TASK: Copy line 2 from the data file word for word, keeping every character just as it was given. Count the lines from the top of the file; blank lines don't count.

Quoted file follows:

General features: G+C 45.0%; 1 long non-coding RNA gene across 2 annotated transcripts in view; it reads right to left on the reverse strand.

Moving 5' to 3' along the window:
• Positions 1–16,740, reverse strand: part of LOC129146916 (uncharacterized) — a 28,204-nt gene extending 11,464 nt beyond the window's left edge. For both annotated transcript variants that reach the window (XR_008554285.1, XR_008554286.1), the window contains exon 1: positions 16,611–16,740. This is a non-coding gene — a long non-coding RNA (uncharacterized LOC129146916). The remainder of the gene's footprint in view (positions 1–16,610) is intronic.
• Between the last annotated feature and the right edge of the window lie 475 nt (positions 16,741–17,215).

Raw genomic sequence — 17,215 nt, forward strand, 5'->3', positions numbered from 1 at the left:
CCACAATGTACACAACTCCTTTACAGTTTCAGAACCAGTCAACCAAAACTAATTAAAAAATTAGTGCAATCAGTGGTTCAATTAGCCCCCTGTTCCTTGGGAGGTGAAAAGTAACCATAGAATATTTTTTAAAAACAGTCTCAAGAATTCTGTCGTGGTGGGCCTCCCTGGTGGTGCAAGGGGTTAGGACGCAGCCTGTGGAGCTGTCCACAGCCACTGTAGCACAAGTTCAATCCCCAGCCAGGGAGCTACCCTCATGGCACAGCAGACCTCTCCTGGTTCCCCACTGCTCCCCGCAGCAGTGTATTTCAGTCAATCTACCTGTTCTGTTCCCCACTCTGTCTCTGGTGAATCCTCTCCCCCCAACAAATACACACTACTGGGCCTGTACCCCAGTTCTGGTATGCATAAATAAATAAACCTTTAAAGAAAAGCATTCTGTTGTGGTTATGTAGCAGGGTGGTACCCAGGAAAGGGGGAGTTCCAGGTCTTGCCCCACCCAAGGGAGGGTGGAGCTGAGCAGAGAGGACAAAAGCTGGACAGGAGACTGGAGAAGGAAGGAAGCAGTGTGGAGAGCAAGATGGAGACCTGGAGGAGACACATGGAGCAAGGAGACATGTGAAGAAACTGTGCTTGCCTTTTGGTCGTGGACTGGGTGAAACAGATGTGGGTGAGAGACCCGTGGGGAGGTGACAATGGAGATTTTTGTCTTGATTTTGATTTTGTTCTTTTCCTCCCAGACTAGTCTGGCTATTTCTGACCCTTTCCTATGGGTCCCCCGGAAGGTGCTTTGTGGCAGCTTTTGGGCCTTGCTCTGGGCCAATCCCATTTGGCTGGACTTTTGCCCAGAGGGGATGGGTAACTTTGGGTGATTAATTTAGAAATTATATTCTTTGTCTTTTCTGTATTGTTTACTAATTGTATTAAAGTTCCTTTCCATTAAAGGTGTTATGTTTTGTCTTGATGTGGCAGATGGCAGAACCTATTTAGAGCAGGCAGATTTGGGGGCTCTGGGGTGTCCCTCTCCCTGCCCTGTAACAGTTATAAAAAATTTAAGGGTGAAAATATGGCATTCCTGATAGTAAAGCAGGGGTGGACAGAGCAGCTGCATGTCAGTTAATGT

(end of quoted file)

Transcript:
Moving 5' to 3' along the window: